Unformatted text preview: are ﬁnished, so we may assume that at least one of m , n is ﬁnite; without loss of generality assume that m is ﬁnite. Since ( a1 ) m = e , we see that am = e , hence ( a m )1 = e and we deduce that a m = e . This shows that n ≤ m , in particular n ∈ N . Similarly m ≤ n and we deduce that m = n , as required. Problem 14.37 page 81 Determine the largest order of an element of S n for 1 ≤ n ≤ 10. We use the fact from problem 14.36 that the order of a permutation is the least common multiple of the lengths of the cycles in its cycle decomposition (e.g. least common multiple of 4 and 6 is 12). Thus the maximum orders are given by the table below. 1 2 3 4 5 6 7 8 9 10 1 2 3 4 5 6 12 15 20 30 For S 6 , use ( 1 2 3 )( 4 5 ) ; for S 7 , use ( 1 2 3 4 )( 5 6 7 ) ; for S 8 , use ( 1 2 3 4 5 )( 6 7 8 ) ; for S 9 , use ( 1 2 3 4 5 )( 6 7 8 9 ) ; for S 10 , use ( 1 2 )( 3 4 5 )( 6 7 8 9 10 ) ....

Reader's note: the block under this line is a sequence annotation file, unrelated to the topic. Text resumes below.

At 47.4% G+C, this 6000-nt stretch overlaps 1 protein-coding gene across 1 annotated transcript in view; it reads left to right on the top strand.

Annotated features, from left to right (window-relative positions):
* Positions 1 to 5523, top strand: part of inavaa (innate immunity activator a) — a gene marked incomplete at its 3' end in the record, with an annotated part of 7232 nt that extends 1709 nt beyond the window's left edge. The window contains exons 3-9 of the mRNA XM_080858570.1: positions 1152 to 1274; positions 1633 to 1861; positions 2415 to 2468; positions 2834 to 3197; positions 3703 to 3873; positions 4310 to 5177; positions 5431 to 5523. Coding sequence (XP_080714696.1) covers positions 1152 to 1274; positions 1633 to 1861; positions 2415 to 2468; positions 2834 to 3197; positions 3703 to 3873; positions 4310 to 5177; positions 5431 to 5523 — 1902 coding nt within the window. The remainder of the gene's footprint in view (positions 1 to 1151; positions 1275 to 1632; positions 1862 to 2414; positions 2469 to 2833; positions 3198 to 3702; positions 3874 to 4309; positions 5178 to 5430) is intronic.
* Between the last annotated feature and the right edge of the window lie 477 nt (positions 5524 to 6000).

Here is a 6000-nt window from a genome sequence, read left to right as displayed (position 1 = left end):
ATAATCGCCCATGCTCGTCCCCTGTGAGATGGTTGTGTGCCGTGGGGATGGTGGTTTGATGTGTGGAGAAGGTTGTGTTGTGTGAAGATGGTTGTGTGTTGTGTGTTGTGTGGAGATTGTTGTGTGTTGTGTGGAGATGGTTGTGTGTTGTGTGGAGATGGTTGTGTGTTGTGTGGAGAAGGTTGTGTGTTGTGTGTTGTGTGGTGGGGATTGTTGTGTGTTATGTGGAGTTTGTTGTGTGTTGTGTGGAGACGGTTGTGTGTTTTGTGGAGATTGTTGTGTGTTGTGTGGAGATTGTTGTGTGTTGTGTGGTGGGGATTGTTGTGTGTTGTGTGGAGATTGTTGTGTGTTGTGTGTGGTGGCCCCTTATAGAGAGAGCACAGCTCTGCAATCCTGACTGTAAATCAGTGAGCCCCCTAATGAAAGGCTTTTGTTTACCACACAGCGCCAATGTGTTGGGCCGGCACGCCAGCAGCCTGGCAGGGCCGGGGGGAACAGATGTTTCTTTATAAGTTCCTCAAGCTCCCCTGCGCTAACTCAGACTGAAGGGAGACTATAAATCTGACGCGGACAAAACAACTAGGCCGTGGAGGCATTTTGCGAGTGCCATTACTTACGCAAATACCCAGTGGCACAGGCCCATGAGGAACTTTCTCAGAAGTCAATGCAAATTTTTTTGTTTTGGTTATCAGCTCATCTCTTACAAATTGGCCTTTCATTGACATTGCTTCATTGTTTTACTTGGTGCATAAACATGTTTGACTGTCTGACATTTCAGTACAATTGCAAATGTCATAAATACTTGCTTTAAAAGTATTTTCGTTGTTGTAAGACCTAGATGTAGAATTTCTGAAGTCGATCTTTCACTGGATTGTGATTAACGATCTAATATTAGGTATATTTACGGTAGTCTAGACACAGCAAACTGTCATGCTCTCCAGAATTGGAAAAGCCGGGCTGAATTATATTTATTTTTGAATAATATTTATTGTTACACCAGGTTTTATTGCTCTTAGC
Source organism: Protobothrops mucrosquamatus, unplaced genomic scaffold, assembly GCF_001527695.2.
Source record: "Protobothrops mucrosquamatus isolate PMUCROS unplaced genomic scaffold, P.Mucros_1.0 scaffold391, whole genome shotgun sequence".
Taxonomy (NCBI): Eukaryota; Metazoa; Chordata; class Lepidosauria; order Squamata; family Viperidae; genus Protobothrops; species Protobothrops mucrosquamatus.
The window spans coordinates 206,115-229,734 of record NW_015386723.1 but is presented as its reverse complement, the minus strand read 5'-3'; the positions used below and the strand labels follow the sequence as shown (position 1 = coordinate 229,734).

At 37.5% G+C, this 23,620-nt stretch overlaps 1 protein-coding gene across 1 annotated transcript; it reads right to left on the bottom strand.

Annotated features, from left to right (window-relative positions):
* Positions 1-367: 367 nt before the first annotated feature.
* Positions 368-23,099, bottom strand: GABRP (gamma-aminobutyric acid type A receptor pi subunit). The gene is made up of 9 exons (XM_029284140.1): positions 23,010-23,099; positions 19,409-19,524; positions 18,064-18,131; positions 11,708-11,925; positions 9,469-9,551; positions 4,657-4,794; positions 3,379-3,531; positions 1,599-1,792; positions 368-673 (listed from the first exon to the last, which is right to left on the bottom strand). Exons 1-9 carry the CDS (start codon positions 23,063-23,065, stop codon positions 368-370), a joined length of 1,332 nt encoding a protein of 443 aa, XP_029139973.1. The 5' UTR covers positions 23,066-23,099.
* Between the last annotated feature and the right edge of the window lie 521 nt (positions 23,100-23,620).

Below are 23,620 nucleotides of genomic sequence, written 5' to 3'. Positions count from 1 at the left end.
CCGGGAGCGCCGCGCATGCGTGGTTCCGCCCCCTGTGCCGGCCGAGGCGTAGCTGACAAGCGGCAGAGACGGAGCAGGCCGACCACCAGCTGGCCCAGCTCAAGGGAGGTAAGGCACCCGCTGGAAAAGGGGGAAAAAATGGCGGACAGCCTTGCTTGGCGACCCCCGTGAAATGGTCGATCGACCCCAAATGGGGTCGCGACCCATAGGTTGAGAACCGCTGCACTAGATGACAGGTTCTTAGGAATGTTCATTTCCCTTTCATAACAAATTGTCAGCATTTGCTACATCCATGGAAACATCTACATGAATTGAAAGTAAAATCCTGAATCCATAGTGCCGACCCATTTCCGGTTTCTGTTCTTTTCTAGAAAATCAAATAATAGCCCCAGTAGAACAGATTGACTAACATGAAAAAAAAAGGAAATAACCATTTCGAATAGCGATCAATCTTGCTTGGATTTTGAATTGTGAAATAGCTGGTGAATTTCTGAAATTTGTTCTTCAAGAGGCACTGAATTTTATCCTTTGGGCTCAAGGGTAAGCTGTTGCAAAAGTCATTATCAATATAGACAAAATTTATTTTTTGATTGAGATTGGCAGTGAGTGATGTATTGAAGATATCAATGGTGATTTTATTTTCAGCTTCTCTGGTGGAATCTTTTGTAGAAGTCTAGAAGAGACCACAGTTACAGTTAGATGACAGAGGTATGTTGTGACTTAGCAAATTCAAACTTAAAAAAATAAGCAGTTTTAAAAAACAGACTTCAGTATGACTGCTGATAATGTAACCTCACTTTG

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 Fall '08
 PARRY
 Math, Algebra, Greatest common divisor, Divisor, Least common multiple, Zürich Hauptbahnhof

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